Australia's parliamentary speaker steps down

Australia's parliamentary speaker temporarily stepped down Sunday amid allegations of sexual harassment and fraud, touching off a political crisis that threatens Prime Minister Julia Gillard's tenuous grip on power.

House of Representatives Speaker Peter Slipper announced Sunday that he will be temporarily replaced by his deputy Anna Burke, a Labor Party government lawmaker, while police investigate allegations he misused taxi payment vouchers.

According in parliamentary regulations, the move effectively costs Gillard's government its single-seat majority.

While the center-left government will face greater difficulty in passing contentious legislation through the House of Representatives, the conservative opposition is still short of the 76 votes it needs in the 150-seat chamber to bring down the government.

Gillard, who has struggled to maintain her minority government since elections in 2010, welcomed the move.

"It is appropriate that Mr. Slipper has stood aside as Speaker whilst alleged criminal conduct is investigated," she said in a statement.

An openly gay male former staff member James Ashby, 33, made the fraud allegations and he is also suing Slipper in the Federal Court claiming sexual harassment. Slipper denies all the allegations.

Slipper, 62, who is married with two adult children from a previous relationship, defected from the opposition in November last year to take the speaker's job in a move that effectively gave Gillard's minority government an additional vote — 76 in the chamber.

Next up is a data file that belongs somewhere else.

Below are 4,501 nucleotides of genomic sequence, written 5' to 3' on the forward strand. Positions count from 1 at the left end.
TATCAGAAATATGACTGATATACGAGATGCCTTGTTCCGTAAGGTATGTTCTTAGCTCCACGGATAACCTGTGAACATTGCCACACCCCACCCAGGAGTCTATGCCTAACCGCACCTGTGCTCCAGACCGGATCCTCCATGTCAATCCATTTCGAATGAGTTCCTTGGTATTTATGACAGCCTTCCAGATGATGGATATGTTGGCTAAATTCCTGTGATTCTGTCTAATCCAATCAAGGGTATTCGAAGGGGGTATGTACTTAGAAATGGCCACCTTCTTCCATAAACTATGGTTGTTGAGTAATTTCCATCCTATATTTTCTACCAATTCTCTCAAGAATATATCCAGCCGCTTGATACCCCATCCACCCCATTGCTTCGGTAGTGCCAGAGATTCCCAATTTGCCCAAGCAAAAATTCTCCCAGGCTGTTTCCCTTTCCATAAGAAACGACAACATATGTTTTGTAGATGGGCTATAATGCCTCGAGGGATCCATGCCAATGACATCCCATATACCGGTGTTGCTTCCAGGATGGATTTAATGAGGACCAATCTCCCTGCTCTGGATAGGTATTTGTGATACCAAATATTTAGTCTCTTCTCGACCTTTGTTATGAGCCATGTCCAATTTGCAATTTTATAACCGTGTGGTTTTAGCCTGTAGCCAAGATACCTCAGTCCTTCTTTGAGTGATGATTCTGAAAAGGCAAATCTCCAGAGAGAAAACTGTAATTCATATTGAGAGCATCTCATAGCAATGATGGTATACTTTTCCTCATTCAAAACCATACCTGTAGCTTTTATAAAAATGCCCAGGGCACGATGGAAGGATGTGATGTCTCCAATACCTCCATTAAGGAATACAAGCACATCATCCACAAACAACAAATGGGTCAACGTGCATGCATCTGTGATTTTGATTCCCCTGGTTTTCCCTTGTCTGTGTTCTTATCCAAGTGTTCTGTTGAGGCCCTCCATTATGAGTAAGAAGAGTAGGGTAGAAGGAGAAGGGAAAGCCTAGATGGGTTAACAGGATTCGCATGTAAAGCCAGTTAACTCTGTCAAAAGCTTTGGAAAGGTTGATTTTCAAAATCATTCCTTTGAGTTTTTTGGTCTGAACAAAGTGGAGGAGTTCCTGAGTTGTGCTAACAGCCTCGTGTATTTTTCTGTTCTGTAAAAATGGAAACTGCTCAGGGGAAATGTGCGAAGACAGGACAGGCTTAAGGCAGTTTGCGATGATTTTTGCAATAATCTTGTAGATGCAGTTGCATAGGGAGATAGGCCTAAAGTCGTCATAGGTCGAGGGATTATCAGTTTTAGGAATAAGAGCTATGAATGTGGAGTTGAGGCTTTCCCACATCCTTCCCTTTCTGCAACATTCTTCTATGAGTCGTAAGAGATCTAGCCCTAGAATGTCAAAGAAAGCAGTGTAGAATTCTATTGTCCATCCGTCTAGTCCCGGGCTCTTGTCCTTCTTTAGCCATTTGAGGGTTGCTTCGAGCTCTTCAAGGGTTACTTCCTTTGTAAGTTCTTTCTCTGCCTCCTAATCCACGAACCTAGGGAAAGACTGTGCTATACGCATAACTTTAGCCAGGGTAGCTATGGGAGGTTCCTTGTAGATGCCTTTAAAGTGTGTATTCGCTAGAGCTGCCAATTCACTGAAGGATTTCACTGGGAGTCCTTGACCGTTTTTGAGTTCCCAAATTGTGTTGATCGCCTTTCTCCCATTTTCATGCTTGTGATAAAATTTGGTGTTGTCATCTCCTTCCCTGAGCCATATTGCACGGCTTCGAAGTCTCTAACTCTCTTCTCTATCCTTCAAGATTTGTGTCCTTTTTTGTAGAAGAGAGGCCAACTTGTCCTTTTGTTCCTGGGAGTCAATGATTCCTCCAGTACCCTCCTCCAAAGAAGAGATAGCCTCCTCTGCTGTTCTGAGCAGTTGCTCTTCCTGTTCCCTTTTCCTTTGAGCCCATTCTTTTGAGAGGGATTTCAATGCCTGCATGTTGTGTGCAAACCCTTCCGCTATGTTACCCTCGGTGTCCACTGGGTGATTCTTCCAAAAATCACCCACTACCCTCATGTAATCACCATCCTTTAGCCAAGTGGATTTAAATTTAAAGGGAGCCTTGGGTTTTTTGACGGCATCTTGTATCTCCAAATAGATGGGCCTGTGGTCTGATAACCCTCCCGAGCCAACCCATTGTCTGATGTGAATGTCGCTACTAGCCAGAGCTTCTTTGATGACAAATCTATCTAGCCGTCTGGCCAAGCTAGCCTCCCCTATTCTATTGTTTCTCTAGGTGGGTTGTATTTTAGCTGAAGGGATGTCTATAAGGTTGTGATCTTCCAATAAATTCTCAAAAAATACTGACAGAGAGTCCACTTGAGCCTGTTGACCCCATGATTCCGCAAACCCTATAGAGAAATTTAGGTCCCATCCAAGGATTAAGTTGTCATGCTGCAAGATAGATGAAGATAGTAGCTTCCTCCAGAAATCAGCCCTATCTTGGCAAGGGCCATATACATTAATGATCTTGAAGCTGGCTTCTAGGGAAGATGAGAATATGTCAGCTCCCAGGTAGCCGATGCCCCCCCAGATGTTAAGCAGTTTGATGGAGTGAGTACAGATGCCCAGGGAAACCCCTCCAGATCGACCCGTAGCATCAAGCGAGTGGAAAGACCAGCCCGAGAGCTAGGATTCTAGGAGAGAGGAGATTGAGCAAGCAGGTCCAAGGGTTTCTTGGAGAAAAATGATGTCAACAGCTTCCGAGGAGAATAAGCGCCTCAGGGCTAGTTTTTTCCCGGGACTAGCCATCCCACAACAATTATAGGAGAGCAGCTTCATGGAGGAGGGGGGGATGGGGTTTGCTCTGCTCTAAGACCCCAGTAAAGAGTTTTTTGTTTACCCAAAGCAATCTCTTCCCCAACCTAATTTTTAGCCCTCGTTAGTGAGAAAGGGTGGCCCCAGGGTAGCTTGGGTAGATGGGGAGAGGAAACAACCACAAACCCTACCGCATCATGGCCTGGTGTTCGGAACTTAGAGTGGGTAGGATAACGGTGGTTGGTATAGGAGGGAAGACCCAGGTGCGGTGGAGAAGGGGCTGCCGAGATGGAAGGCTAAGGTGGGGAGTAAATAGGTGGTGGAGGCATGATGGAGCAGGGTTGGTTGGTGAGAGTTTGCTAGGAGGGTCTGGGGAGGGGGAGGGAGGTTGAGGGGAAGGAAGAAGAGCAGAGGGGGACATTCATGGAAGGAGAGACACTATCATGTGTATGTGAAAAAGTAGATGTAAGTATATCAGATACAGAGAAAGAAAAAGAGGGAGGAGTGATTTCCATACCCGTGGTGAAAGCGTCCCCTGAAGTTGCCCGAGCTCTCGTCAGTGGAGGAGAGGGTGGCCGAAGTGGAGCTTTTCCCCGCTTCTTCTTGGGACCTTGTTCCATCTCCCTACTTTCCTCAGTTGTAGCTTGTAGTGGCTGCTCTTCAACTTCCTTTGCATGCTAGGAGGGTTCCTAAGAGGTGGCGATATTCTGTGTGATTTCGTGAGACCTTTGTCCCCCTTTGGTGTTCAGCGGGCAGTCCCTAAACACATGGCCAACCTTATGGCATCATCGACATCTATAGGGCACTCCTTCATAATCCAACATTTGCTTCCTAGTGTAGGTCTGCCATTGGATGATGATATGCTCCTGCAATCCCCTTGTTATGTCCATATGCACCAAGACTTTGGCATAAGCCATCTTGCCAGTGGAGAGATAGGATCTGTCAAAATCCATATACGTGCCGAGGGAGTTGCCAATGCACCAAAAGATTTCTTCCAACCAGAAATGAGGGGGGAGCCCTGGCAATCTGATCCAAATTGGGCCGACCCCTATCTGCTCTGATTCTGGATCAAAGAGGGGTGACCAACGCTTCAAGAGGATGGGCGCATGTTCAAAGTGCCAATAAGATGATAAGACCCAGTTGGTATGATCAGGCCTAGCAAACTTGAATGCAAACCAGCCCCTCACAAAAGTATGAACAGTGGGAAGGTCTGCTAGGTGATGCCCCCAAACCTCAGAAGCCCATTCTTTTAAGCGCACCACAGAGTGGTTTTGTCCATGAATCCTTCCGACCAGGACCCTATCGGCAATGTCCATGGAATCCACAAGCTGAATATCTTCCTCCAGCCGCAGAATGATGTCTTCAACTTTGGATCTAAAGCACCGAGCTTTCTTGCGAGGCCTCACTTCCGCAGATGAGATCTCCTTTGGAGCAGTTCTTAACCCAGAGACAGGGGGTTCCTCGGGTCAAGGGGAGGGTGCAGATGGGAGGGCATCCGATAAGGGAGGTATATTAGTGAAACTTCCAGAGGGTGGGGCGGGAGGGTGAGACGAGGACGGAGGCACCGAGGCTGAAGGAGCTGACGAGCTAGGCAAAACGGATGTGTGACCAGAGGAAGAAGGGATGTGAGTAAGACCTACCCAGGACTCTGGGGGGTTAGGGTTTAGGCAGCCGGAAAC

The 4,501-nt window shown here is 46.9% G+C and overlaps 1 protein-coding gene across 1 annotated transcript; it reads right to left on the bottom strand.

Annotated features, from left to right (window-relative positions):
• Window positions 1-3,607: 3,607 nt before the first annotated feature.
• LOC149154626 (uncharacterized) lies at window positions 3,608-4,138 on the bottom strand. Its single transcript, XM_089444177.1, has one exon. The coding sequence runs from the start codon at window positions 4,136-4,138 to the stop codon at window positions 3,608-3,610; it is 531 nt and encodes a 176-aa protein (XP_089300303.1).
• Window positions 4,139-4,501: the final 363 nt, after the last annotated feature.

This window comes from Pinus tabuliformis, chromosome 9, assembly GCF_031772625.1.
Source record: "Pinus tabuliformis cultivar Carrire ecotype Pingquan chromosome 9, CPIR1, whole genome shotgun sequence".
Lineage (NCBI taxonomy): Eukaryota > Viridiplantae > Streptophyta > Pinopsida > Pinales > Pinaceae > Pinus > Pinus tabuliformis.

An independent lawmaker has since withdrawn his support for Labor, leaving Gillard with command of exactly half the chamber.

Since a speaker can only vote to break a draw, Burke will effectively be barred from most votes. The rules state that Slipper cannot vote at all while he stands aside.

But the absence of Slipper's vote creates the possibility of a 74-vote tie, in which the speaker's casting vote would come into play for the government.

The sexual harassment case is a civil matter, while the taxi voucher allegations are criminal. Police have confirmed they are evaluating the criminal allegation.

"Any allegation of criminal behavior is grave and should be dealt with in a manner that shows appropriate regard to the integrity of our democratic institutions and to precedent," Slipper said in a statement after returning from the United States on Sunday.

"As such, I believe it is appropriate for me to stand aside as speaker while this criminal allegation is resolved," he said.

"The allegation is incorrect, and once it is clear they are untrue, I shall return to the speakership. I would appreciate the relevant bodies dealing with the matter expeditiously," he added.

If Slipper had not stood aside, the opposition had threatened to move a motion calling for Parliament to dump him when it next sits on May 8.